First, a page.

If the "Gold of Greece" exhibit that opens at the Walters Art Gallery today contains some of the most exquisite jewelry ever made (and it does), surely it contains some of the ugliest as well. It just goes to show that nobody has matched the golden age of Greece, not even the Greeks themselves.
A selection of about 200 works of gold jewelry and ornaments from the Benaki Museum in Athens, the exhibit covers a grand sweep of almost 35 centuries, from the Mycenean period a millennium before the age of Periclean Athens down to the late 19th century.
It includes works made in Greece and its environs, and in some cases objects made as far away as Syria. But always present is the Greek influence, so pervasive throughout the Mediterranean world, at least in antiquity, because of the strength of Greek culture.
Like all works of art, these earrings and pins and bracelets and necklaces are more than just pretty (or in some cases not so pretty) things to look at. They reflect aspects of the society from which they come, religion and economy no less than taste and craftsmanship.
They reflect the ups and downs of a people whose long history has dealt them empire and subjugation. And they reflect, too, that people's undying sense of continuity with the past. Coming upon a late-18th century bridal diadem near the end of the show, one meets a face that resembles the sixth century B.C. gorgon seen near the beginning.
Not at the beginning, however. The show is installed chronologically, but opens with an out-of-sequence come-on, a spectacular wreath of oak leaves from the Roman period, dazzling in its brilliance and striking in its faithful reproduction of nature.
This piece, however, reflects a desire to knock the viewer over with scale and glitter that one doesn't meet until after the acme of Greek civilization.
There is much of interest most of the way through this show, but most rewarding is the first part, up to and including the flowering of Greek culture. In these sections one sees to some degree the development of the aesthetic ideals and philosophical ideas that made Greece long the intellectual center of the world.
DTC The earliest works here, from the Mycenean period of the 16th to 12th centuries B.C., already exhibit a balance of forces, combining strength of form with grace of decoration, as in the 15th-14th century necklace of 32 lily-shaped heads. Some of the grace was no doubt a result of the influence of the earlier Cretan civilization, an influence which can also be seen in the figures on two signet rings.
All that impresses is not gold. After the end of the Mycenean age, about 1100 B.C., there was a period of disruption and poverty. The poverty is reflected in the use of bronze rather than gold from the subsequent geometric period: the ninth and eighth centuries. But some pieces from this age, such as a spectacle fibula (pin) with its pair of concentric spirals, possess an astonish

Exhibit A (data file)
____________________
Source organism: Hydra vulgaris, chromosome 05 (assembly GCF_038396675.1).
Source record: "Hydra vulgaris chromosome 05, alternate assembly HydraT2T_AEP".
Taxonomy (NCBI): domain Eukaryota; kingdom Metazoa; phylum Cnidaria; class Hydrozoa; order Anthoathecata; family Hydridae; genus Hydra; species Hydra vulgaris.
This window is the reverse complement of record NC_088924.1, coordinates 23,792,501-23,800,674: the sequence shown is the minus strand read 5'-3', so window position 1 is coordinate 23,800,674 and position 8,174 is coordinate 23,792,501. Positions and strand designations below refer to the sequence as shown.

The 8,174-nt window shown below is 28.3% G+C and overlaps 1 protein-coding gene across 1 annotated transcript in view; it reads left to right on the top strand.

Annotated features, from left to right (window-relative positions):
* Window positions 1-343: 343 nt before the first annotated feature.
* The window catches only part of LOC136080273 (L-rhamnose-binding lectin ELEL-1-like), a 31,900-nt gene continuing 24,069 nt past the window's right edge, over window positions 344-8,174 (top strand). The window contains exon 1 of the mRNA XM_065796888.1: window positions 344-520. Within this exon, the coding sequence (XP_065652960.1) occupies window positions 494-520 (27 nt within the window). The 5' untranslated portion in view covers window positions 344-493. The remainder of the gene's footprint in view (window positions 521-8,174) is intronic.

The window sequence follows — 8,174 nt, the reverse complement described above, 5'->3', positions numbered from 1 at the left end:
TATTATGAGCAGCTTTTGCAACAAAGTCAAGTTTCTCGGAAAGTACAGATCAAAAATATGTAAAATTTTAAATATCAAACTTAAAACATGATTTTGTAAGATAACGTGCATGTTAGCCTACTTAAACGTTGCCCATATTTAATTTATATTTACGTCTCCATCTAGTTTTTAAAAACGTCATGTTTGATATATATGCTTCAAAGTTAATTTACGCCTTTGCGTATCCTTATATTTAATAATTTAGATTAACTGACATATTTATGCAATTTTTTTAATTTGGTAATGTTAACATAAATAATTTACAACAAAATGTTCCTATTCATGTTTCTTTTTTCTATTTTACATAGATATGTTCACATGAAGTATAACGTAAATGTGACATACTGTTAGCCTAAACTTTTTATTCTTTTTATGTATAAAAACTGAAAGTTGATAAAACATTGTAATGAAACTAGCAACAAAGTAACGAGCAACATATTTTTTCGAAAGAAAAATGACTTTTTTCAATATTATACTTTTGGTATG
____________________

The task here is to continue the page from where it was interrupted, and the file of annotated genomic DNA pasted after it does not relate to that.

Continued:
ingly abstract purity and integrity of design.
In the subsequent orientalizing and archaic periods, which extend through the sixth century, the use of gold returns. The delicate beauty of a diadem in the style of Rhodes, with its depictions of sphinxes and rosettes and its use of such techniques as filigree work and granulation, reveals the influence of the Near East. There is a growing naturalism of depiction, and in particular the kneeling archer on an archiac period ring indicates the increasing importance of the human form in what the show's accompanying book calls "the Greeks' embrace of the ideological principle of anthropocentrism" -- mankind as the center and measure of all things.
In the classical age of Greece, in the fifth and fourth centuries B.C., ideals of form, quality of craftsmanship and a sense of balance and restraint combine to produce works of unequaled perfection. With a piece such as the fourth century rams' head bracelet, the simplicity of the overall form and the strength of the ram's heads is balanced by the elaboration of the bands of
minutely worked decoration, which contribute to the overall effect of the piece without ever taking over.
In the subsequent Hellenistic period, down to the Roman conquest by the first century B.C., decoration sometimes does take over. A late fourth century pair of earrings with a tiny lyre player depicted on each one certainly represents the ultimate in craftsmanship, but it is simply too busy to be completely satisfying. Such is not the case, however, with a second century medallion with the bust of Athena, her head modeled in the round. This bust, with its lifelike expression, flowing hair and realistic drapery, is perhaps the most sheerly beautiful work in the whole show. And the viewer should pay particular attention as well to a third century pin, crowned by a tiny figure of a crouching Aphrodite modeled on a famous statue.